• Fracking ban on the ballot in tiny San Benito County has big statewide implications:  “When President Ronald Reagan was pushing for offshore oil drilling on the edges of Monterey Bay in the mid-1980s, Santa Cruz voters fought back, approving a ballot measure that banned construction of all storage tanks, pipelines and other oil equipment in the city.  The small protest vote was soon copied by 25 other coastal communities, from San Diego to Fort Bragg, helping to kill the oil industry’s drilling plans. ... ”  Read more from the San Jose Mercury News here:  Fracking ban on the ballot in tiny San Benito County has big statewide implications
  • Drought funding for San Joaquin County dries up:  “San Joaquin County is missing out on millions of dollars in state grants to fight the drought, in part because some private landowners are reluctant to share confidential information about their wells.  The state recently rejected the multiagency Groundwater Banking Authority’s request for almost $5 million in voter-approved Proposition 84 bond money. The cash would have helped pay for both urban and agricultural water conservation initiatives. ... ”  Read more from the Stockton Record here:  Drought funding dries up
  • Merced County supervisors to consider first draft of groundwater ordinance:  “The Board of Supervisors on Tuesday will get its first glimpse of a draft groundwater ordinance that regulates out-of-county sales, in addition to the possible creation of a financial assistance program to help county residents repair dried-up domestic wells.  Merced County’s water committee, which includes Supervisors John Pedrozo and Hub Walsh, met with various groups throughout the county, including the Farm Bureau, water districts and other stakeholders, to get feedback on the proposed ordinance. … ”  Read more from the Merced Sun-Star here:  Merced County supervisors to consider first draft of groundwater ordinance
  • Lake Powell inflows about average for 2014 water year: Near-average inflow to Lake Powell the past 12 months helped maintain storage at a similar level to last year in the key Colorado River reservoir. According to the Bureau of Reclamation. For the 12 months ending Sept. 30, the inflow was 10.381 million acre feet, which is 96 percent of average and about double the inflow of the previous two water years. Lake Powell currently is storing about 12.3 million acre feet, slightly from last year at the same time. ... ”  Read more from the Summit County Citizen’s Voice here: Colorado River flows about average for 2014 water year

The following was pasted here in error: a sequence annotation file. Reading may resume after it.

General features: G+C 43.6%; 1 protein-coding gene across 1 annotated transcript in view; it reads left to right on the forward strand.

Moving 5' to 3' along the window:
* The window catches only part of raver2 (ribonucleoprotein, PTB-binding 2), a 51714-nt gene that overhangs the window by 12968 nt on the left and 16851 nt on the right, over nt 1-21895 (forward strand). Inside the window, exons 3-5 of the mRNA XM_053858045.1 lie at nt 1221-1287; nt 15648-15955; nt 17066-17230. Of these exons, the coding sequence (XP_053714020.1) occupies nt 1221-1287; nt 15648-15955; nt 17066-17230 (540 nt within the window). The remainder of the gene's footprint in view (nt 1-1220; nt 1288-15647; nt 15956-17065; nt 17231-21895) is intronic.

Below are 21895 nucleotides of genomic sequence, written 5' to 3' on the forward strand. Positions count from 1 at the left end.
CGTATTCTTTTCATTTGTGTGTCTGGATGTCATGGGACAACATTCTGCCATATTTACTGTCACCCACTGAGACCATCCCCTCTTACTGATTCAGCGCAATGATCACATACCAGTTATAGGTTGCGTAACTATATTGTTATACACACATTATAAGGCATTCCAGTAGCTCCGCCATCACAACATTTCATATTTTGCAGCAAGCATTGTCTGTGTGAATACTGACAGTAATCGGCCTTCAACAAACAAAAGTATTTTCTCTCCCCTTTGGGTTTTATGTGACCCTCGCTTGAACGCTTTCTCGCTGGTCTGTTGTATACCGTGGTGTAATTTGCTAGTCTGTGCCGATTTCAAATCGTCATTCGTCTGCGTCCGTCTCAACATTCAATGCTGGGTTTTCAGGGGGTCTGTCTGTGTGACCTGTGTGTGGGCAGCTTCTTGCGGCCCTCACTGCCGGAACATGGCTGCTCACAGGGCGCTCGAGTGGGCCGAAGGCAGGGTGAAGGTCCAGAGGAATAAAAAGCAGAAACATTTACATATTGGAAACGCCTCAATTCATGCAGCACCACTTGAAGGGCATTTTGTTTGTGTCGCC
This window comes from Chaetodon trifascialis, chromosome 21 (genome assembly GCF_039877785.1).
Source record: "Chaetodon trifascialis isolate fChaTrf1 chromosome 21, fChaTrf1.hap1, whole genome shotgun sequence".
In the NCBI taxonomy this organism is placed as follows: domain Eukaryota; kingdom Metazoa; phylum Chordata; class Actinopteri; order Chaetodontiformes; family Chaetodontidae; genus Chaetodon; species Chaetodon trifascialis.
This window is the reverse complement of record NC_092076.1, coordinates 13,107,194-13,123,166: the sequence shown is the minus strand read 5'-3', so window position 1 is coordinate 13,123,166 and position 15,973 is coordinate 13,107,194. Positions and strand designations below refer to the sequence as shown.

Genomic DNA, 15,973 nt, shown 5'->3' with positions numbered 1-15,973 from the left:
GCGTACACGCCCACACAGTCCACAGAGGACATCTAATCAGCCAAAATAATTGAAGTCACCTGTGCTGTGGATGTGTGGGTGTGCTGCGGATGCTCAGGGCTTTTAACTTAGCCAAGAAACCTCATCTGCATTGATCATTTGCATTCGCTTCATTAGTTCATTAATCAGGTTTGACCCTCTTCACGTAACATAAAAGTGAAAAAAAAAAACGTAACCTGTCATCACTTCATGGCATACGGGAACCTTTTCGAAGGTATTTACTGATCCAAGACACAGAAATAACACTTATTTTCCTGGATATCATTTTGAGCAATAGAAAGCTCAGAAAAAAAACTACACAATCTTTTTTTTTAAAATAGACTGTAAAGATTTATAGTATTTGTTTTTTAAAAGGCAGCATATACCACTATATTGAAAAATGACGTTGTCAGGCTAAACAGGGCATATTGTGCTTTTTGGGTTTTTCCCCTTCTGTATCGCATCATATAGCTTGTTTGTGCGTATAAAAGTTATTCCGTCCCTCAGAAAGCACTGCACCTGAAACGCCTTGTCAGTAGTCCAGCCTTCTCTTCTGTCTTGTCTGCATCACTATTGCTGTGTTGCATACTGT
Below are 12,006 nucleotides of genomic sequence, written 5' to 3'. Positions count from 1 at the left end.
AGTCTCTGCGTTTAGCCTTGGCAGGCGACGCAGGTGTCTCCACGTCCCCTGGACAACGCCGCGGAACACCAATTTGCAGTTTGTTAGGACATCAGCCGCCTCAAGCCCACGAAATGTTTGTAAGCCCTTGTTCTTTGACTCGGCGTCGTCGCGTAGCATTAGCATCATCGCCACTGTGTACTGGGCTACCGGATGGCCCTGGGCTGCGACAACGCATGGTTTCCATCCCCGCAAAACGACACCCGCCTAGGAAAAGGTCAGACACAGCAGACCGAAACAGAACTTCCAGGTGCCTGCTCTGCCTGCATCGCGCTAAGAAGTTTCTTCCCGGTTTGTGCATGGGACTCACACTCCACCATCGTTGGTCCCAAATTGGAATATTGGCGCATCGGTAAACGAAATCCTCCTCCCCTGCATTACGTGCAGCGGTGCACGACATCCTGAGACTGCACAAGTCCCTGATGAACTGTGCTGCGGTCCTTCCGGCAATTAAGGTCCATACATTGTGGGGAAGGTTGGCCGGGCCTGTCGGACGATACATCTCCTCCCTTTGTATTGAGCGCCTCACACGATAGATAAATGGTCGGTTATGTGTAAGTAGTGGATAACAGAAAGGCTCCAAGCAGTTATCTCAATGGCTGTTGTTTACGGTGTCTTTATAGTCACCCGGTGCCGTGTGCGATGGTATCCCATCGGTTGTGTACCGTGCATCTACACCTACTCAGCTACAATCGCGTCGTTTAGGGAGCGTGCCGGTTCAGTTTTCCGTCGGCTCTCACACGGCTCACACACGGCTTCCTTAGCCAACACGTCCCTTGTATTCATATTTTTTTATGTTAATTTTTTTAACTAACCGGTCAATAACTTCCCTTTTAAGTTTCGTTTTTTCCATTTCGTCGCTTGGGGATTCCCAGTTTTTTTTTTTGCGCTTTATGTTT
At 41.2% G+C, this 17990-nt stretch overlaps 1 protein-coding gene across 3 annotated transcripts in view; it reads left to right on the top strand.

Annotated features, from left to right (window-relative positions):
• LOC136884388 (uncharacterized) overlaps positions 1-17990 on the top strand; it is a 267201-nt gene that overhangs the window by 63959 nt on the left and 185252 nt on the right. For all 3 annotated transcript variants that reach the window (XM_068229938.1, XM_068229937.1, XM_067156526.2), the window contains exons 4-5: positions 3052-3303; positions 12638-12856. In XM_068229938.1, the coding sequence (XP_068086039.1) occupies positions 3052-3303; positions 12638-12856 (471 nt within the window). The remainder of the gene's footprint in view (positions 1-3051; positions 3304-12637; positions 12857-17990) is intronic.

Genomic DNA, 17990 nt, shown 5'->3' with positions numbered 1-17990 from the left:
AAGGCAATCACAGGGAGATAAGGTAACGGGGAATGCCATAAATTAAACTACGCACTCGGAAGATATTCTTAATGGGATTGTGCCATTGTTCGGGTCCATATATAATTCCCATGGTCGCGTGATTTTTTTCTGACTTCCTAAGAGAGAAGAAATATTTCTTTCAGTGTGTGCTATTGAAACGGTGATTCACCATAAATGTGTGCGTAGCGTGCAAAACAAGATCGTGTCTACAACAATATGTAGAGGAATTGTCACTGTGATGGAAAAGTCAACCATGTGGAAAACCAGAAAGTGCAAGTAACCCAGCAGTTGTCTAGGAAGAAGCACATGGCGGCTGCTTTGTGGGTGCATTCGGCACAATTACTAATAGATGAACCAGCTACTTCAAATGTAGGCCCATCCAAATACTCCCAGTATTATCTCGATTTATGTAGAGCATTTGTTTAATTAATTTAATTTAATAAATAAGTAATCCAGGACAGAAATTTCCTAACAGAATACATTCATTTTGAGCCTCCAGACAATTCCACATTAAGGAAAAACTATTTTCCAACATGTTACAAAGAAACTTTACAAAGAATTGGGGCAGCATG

In commentary today …

  • Prop 1 is one more shovel of dirt on our fisheries, says Zeke Grader: “The next time you crack open a crab, or are served a plate of our delicious salmon, think about the near-extinction of these fantastic seafoods due to overpumping our rivers and the San Francisco Bay-Delta estuary to water desert mega-farms.  The salmon and crab that are essential to Northern California diet and culture, and the $1.4 billion this fishing industry contributes to our economy, will eventually disappear from our dinner plates if Proposition 1 passes in the November election. … ”  Read more from the Marin Independent Journal here:  Prop 1 is one more shovel of dirt on our fisheries

Plenty more news and commentary in the weekend edition …

weatherPrecipitation watch …

  • Just a little bit:  From the National Weather Service:  “Sunny and mild weather today will change [Monday] as a system moves through Northern California. The system will bring cooler temperatures and breezy and gusty southerly winds. The system will also bring a chance of precipitation, especially around the Interstate 80 corridor and North by [Monday] evening. Some instability in the late afternoon and evening for a slight chance of thunderstorms, mainly east of Interstate 5. Precipitation is expected to diminish Tuesday morning.

Also on Maven’s Notebook today …

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About the Daily Digest: The Daily Digest is a collection of selected news articles, commentaries and editorials appearing in the mainstream press. Items are generally selected to follow the focus of the Notebook blog. The Daily Digest is published every weekday with a weekend edition posting on Sundays.

hard_working_on_computer_anim_150_clr_7364Maven’s Notebook
The diary of a confessed obsessive-compulsive California water news junkie